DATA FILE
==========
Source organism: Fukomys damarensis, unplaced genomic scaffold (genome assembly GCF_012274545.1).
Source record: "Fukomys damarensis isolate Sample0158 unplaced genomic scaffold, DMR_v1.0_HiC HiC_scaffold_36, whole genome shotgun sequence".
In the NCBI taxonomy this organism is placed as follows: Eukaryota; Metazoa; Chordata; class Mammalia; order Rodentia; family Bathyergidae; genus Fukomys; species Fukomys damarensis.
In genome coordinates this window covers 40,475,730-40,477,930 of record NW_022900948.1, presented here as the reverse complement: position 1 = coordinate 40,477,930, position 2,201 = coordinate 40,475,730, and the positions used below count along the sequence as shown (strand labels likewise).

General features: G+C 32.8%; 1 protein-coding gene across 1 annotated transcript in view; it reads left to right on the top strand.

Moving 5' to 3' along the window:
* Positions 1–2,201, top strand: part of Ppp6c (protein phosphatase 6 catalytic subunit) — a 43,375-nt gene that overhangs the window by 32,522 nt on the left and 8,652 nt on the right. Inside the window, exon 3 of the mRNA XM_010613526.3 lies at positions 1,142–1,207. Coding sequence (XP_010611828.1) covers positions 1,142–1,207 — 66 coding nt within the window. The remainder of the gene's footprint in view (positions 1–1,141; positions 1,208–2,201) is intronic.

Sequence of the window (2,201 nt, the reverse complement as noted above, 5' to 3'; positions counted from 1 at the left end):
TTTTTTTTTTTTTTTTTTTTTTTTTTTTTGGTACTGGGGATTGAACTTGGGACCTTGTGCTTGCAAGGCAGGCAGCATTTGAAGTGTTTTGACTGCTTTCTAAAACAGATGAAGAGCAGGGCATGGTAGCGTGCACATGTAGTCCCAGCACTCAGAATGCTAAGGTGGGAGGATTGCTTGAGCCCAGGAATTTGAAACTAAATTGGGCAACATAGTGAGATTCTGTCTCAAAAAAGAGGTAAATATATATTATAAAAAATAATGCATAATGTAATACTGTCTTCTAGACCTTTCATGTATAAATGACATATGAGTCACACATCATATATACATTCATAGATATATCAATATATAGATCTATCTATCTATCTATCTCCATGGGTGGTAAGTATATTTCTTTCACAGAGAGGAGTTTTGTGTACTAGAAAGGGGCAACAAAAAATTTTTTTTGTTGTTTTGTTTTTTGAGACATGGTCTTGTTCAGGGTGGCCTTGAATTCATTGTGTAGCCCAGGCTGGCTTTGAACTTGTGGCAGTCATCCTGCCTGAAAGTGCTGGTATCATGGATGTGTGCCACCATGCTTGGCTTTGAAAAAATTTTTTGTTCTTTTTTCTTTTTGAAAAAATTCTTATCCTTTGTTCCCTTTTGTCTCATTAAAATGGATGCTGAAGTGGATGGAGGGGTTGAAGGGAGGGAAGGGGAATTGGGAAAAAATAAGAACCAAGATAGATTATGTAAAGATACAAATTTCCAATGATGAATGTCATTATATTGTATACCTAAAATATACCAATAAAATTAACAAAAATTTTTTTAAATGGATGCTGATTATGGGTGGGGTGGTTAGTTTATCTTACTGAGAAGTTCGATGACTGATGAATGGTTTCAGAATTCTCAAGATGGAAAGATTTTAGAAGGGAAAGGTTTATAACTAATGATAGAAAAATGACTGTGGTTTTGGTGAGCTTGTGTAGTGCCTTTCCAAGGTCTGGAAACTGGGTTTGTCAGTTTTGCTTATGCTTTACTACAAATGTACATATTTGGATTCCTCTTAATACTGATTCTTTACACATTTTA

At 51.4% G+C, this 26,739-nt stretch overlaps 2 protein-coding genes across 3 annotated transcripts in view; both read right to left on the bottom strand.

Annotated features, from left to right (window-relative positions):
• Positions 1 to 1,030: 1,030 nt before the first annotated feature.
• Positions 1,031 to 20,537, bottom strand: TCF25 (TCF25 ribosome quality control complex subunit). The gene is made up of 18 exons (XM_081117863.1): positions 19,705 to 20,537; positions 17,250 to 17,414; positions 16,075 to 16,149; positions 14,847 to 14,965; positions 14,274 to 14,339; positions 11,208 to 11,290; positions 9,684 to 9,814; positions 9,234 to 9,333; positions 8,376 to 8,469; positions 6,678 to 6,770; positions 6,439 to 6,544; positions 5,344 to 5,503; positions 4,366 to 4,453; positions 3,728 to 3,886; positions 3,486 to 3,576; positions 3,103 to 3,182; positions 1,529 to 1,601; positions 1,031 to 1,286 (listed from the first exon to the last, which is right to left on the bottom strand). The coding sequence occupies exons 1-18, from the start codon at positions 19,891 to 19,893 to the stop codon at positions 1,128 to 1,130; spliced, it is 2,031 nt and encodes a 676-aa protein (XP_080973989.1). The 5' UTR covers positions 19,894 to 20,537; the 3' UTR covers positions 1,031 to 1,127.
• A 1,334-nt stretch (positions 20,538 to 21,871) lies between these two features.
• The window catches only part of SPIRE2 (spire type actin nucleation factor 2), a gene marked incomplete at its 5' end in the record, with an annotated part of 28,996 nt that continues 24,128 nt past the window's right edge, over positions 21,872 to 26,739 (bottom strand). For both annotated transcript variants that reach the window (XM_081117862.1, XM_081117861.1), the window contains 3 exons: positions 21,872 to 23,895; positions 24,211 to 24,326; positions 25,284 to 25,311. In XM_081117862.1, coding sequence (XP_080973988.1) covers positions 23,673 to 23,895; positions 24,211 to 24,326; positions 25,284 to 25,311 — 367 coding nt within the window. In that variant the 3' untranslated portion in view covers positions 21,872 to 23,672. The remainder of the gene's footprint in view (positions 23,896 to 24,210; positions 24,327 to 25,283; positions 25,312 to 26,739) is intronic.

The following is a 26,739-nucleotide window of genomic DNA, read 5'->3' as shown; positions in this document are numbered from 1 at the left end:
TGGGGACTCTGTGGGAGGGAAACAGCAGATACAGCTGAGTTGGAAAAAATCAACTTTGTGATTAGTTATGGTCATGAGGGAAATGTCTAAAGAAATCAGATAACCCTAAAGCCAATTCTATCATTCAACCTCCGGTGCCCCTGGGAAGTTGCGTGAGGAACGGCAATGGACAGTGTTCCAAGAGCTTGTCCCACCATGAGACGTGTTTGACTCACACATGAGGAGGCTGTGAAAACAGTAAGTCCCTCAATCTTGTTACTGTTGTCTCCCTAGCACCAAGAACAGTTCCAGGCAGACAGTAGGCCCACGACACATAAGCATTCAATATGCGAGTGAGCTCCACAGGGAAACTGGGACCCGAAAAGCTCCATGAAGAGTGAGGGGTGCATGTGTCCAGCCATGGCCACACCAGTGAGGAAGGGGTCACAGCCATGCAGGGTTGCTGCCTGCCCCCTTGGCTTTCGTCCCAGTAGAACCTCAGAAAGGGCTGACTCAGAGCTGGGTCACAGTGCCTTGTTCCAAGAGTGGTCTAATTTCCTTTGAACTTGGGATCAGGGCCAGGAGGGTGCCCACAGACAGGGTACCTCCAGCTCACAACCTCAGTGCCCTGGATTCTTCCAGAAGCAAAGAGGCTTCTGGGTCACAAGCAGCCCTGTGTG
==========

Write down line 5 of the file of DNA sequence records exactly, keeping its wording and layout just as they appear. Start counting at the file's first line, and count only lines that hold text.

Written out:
General features: G+C 32.8%; 1 protein-coding gene across 1 annotated transcript in view; it reads left to right on the top strand.